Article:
Air Force poised to ramp up migration to Office 365, its deputy CIO says

Integrating security protocols with Microsoft’s platform has been a challenge, Bill Marion tells FedScoop, but the migration is set to pick up speed in January.
Bill Marion speaks at MarkLogic's Data Innovation Summit, produced by FedScoop.

The path to migrating 550,000 Air Force users to Microsoft’s Office 365 has not been without its challenges, but the department’s deputy CIO says the department is at the cusp of full-velocity migration.

The Air Force is in the process of an initial 68,000-user rollout to Office 365, which includes SharePoint, Skype, email and storage, Bill Marion told FedScoop. That operation, which he says is poised to speed up in January, is one of many recent Air Force efforts to migrate legacy IT to the cloud.

“That’s the big next one that we have going because it’s a huge customer base that we’re transitioning,” Marion said.

The 550,000 are all continental U.S. users, but in the future the Air Force would add its oversees users, expanding that total, Marion said.


While many things can and likely will change after President-elect Donald Trump’s inauguration, Marion said the Office 365 migration will likely not be affected by a change in power. The process has been going for awhile, and many of the migrating users are not in the D.C. area, Marion said.

“These are principally outside of the normal reach of impacts like the [presidential] transition is going to do,” he said.

But while the transition is not a stumbling block, that doesn’t mean the project has been easy. One obvious challenge: “We’ve never done this before at this scale,” Marion said, so it’s essential to have “connective tissue” in place to make the move. On the technical side, Marion said, the Air Force built some security mechanisms that it integrated with Microsoft 365.

“That’s been a challenge but we’re working through it — I think we’ve gotten over the big hurdles on that front,” Marion said. “And that’s where, I would say that’s where the real value of industry and government partnership comes in.”

There is, however, “certainly a lot of skepticism on security” because it’s the first time the Air Force has made such a move, he said.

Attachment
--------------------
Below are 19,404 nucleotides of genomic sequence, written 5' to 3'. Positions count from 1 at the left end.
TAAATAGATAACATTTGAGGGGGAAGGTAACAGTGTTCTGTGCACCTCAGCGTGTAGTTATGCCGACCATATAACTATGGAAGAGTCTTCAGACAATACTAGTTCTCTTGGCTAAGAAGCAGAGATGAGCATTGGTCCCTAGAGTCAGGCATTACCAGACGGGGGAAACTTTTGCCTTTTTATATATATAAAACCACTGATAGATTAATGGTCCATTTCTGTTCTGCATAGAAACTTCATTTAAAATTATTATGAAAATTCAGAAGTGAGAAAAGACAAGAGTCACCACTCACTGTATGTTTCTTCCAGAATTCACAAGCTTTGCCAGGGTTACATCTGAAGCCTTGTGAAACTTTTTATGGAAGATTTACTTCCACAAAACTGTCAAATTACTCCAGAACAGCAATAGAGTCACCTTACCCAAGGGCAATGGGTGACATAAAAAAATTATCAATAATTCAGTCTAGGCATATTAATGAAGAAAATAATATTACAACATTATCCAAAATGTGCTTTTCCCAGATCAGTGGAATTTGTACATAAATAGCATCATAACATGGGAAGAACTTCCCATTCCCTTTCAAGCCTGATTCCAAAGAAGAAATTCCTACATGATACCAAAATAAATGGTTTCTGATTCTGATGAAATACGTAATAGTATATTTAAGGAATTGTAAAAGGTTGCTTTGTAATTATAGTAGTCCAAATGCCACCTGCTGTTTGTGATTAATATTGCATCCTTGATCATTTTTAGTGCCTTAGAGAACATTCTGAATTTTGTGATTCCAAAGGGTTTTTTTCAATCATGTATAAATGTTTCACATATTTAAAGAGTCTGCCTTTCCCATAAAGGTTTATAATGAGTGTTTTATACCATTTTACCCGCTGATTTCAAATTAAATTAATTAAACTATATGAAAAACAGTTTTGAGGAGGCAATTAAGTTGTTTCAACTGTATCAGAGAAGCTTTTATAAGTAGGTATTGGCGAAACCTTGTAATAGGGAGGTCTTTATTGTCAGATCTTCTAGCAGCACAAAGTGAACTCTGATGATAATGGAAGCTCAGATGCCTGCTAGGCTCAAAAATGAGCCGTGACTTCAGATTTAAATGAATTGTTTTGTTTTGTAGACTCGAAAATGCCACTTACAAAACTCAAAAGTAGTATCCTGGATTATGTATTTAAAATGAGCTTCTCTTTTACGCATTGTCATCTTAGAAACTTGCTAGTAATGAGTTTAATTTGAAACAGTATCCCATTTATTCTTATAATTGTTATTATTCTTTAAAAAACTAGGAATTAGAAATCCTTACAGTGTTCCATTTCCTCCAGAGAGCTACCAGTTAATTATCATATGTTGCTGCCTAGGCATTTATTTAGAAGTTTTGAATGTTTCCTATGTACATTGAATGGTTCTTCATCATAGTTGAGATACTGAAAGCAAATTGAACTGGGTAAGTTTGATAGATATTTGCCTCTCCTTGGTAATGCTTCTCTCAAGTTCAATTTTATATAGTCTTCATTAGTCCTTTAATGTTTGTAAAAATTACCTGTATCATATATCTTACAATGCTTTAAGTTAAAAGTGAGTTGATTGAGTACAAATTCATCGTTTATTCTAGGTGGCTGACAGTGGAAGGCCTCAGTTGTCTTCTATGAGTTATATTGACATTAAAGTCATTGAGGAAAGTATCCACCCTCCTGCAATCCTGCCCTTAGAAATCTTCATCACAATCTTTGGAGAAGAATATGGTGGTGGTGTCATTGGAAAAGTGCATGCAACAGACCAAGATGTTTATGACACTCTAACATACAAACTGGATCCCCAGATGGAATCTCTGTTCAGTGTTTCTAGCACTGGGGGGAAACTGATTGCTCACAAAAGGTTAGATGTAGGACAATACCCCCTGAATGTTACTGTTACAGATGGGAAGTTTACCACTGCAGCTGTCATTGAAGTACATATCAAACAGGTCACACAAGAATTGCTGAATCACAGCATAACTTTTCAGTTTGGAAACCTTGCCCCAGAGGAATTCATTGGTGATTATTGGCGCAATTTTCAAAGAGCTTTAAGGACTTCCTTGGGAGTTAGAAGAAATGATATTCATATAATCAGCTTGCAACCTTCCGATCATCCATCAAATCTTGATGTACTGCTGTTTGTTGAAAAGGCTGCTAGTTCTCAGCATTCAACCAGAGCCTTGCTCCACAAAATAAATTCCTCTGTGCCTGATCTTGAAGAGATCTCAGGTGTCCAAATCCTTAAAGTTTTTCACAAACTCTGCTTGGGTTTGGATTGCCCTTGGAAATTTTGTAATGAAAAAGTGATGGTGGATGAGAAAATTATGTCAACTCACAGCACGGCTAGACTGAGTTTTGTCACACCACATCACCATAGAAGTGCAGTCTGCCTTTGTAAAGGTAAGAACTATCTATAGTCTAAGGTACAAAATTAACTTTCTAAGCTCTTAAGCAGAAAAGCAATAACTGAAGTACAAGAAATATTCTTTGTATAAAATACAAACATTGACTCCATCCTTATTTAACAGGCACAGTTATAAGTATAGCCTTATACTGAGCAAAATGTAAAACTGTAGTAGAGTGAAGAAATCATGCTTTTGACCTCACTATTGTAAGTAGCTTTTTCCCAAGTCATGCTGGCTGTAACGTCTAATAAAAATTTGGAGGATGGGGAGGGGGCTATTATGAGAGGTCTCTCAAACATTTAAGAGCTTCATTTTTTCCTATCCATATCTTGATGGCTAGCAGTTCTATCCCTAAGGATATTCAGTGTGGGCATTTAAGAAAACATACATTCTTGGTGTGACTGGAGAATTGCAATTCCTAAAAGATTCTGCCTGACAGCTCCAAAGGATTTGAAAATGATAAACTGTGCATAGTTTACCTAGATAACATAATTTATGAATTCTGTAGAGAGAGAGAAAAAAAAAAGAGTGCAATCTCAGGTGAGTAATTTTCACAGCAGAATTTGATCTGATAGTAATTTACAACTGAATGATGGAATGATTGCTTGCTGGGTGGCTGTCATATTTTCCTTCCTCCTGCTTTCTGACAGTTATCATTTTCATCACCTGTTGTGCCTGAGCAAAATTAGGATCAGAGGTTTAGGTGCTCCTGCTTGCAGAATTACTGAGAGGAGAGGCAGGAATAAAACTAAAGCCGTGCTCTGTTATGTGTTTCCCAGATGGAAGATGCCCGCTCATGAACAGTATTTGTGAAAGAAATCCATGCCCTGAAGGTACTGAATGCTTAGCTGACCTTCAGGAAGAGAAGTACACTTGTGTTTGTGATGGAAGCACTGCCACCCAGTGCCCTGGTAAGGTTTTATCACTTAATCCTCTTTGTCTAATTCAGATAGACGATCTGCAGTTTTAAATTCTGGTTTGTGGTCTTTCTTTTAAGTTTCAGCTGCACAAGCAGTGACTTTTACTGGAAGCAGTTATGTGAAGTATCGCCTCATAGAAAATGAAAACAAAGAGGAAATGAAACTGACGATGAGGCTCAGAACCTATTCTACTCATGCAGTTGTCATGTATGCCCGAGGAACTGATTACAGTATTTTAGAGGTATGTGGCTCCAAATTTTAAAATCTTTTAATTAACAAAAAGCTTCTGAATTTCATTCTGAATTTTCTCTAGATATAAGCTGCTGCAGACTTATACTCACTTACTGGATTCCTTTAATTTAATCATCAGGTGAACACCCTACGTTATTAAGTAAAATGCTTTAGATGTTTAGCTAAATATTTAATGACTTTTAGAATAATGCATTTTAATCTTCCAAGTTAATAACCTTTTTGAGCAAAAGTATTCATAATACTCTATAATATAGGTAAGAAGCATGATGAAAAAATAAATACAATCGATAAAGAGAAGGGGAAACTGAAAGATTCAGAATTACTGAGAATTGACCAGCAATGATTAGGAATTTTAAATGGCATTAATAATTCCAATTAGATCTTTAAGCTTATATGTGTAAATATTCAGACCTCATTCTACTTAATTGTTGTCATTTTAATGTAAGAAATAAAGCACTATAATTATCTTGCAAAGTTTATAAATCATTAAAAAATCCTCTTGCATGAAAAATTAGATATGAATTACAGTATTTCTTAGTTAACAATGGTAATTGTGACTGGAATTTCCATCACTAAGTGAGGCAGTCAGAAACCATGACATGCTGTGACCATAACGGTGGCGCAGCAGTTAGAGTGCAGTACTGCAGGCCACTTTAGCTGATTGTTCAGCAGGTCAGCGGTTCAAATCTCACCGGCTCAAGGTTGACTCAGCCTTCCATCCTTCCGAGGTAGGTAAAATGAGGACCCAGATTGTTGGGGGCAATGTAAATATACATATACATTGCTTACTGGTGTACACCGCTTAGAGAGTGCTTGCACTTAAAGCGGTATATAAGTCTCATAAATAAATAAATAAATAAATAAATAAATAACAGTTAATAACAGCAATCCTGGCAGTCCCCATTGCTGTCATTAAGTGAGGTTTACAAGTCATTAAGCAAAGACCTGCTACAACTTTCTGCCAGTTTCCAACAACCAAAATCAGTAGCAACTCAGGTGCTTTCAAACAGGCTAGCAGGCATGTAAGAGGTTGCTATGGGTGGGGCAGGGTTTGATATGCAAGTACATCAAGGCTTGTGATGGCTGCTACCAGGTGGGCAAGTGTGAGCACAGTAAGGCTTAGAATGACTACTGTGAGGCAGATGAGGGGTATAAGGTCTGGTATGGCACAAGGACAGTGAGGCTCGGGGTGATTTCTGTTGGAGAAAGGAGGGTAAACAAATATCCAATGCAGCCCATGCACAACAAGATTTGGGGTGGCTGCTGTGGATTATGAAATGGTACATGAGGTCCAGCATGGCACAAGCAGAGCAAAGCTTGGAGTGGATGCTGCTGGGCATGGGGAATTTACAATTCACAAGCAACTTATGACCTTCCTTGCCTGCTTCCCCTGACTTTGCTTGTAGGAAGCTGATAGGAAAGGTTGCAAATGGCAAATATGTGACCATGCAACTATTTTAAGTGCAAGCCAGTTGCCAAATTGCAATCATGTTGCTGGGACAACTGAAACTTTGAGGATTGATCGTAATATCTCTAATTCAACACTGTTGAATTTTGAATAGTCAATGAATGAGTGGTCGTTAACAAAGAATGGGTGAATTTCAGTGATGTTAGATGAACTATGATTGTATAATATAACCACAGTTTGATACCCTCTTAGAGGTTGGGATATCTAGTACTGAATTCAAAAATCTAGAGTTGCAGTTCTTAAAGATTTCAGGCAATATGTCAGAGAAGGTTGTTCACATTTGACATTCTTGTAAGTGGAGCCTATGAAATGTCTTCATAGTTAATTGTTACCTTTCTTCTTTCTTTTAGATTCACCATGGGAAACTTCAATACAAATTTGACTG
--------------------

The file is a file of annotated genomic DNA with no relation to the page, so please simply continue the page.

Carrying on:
“So we wanted to make sure, again, that we got that 100 percent right,” Marion said, but noted, “Those additional security layers cause an additional integration, which takes time and money.”

In particular, Marion noted that there are technical problems to work through in tying the Air Force’s authentication methods to Microsoft’s cloud based product. And Marion said he didn’t think he and his team knew just how complex it would be.

“That’s one of the holy-grail pieces of a security approach to cloud, so you got to make sure you do that right,” he said.

Going forward, Marion said the real unknown is the “bandwidth implications.”

“You start changing traffic patterns, you start changing ways of working for personnel. … To some degree you have to get users into it and then be able to adjust,” he said. “And that could be bandwidth, it could be network routing, just how application services are provided.”


Contact Samantha via email at, or follow her on Twitter at @samehlingerSubscribe to the Daily Scoop for stories like this in your inbox every morning by signing up here:

Samantha Ehlinger

Written by Samantha Ehlinger

Samantha Ehlinger is a technology reporter for FedScoop. Her work has appeared in the Houston Chronicle, Fort Worth Star-Telegram, and several McClatchy papers, including Miami Herald and The State. She was a part of a McClatchy investigative team for the “Irradiated” project on nuclear worker conditions, which won a McClatchy President’s Award. She is a graduate of Texas Christian University. Contact Samantha via email at, or follow her on Twitter at @samehlinger. Subscribe to the Daily Scoop for stories like this in your inbox every morning by signing up here:

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